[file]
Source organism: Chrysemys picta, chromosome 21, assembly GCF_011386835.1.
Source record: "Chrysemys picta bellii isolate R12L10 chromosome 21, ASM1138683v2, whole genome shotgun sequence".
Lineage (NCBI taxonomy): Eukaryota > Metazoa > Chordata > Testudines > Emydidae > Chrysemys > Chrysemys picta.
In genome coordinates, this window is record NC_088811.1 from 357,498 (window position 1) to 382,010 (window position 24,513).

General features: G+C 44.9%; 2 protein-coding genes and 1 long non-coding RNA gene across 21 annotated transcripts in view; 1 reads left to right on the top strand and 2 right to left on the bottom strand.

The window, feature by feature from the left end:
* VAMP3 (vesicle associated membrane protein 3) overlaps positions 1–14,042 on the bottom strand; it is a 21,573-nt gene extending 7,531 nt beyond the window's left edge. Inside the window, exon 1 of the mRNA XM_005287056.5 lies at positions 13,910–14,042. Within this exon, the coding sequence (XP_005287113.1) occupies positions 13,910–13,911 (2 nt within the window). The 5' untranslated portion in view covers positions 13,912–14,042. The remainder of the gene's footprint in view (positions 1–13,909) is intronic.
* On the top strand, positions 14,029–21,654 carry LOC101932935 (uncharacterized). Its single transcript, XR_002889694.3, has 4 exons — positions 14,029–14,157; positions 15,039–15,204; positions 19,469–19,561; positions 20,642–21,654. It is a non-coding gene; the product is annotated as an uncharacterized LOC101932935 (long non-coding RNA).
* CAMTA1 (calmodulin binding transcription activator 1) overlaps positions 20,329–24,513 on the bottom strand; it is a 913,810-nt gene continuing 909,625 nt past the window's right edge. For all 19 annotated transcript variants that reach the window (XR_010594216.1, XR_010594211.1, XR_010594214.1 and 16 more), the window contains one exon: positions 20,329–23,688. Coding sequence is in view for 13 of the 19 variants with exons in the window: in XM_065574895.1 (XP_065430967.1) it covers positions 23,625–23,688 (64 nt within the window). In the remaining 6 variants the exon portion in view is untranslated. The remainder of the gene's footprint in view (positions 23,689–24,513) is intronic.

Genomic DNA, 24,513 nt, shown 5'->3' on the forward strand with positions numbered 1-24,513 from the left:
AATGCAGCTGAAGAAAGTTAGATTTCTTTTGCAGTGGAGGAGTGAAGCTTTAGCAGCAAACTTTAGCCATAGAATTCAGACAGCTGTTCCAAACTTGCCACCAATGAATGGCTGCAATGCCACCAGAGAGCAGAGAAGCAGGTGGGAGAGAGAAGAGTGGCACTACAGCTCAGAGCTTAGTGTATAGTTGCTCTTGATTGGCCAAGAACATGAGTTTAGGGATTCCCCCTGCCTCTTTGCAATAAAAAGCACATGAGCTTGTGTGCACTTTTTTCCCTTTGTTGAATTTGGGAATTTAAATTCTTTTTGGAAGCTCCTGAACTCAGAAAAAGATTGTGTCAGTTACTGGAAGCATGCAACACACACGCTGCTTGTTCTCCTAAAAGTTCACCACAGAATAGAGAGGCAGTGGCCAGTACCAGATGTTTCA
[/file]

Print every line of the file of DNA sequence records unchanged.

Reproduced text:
Source organism: Chrysemys picta, chromosome 21, assembly GCF_011386835.1.
Source record: "Chrysemys picta bellii isolate R12L10 chromosome 21, ASM1138683v2, whole genome shotgun sequence".
Lineage (NCBI taxonomy): Eukaryota > Metazoa > Chordata > Testudines > Emydidae > Chrysemys > Chrysemys picta.
In genome coordinates, this window is record NC_088811.1 from 357,498 (window position 1) to 382,010 (window position 24,513).

General features: G+C 44.9%; 2 protein-coding genes and 1 long non-coding RNA gene across 21 annotated transcripts in view; 1 reads left to right on the top strand and 2 right to left on the bottom strand.

The window, feature by feature from the left end:
* VAMP3 (vesicle associated membrane protein 3) overlaps positions 1–14,042 on the bottom strand; it is a 21,573-nt gene extending 7,531 nt beyond the window's left edge. Inside the window, exon 1 of the mRNA XM_005287056.5 lies at positions 13,910–14,042. Within this exon, the coding sequence (XP_005287113.1) occupies positions 13,910–13,911 (2 nt within the window). The 5' untranslated portion in view covers positions 13,912–14,042. The remainder of the gene's footprint in view (positions 1–13,909) is intronic.
* On the top strand, positions 14,029–21,654 carry LOC101932935 (uncharacterized). Its single transcript, XR_002889694.3, has 4 exons — positions 14,029–14,157; positions 15,039–15,204; positions 19,469–19,561; positions 20,642–21,654. It is a non-coding gene; the product is annotated as an uncharacterized LOC101932935 (long non-coding RNA).
* CAMTA1 (calmodulin binding transcription activator 1) overlaps positions 20,329–24,513 on the bottom strand; it is a 913,810-nt gene continuing 909,625 nt past the window's right edge. For all 19 annotated transcript variants that reach the window (XR_010594216.1, XR_010594211.1, XR_010594214.1 and 16 more), the window contains one exon: positions 20,329–23,688. Coding sequence is in view for 13 of the 19 variants with exons in the window: in XM_065574895.1 (XP_065430967.1) it covers positions 23,625–23,688 (64 nt within the window). In the remaining 6 variants the exon portion in view is untranslated. The remainder of the gene's footprint in view (positions 23,689–24,513) is intronic.

Genomic DNA, 24,513 nt, shown 5'->3' on the forward strand with positions numbered 1-24,513 from the left:
AATGCAGCTGAAGAAAGTTAGATTTCTTTTGCAGTGGAGGAGTGAAGCTTTAGCAGCAAACTTTAGCCATAGAATTCAGACAGCTGTTCCAAACTTGCCACCAATGAATGGCTGCAATGCCACCAGAGAGCAGAGAAGCAGGTGGGAGAGAGAAGAGTGGCACTACAGCTCAGAGCTTAGTGTATAGTTGCTCTTGATTGGCCAAGAACATGAGTTTAGGGATTCCCCCTGCCTCTTTGCAATAAAAAGCACATGAGCTTGTGTGCACTTTTTTCCCTTTGTTGAATTTGGGAATTTAAATTCTTTTTGGAAGCTCCTGAACTCAGAAAAAGATTGTGTCAGTTACTGGAAGCATGCAACACACACGCTGCTTGTTCTCCTAAAAGTTCACCACAGAATAGAGAGGCAGTGGCCAGTACCAGATGTTTCA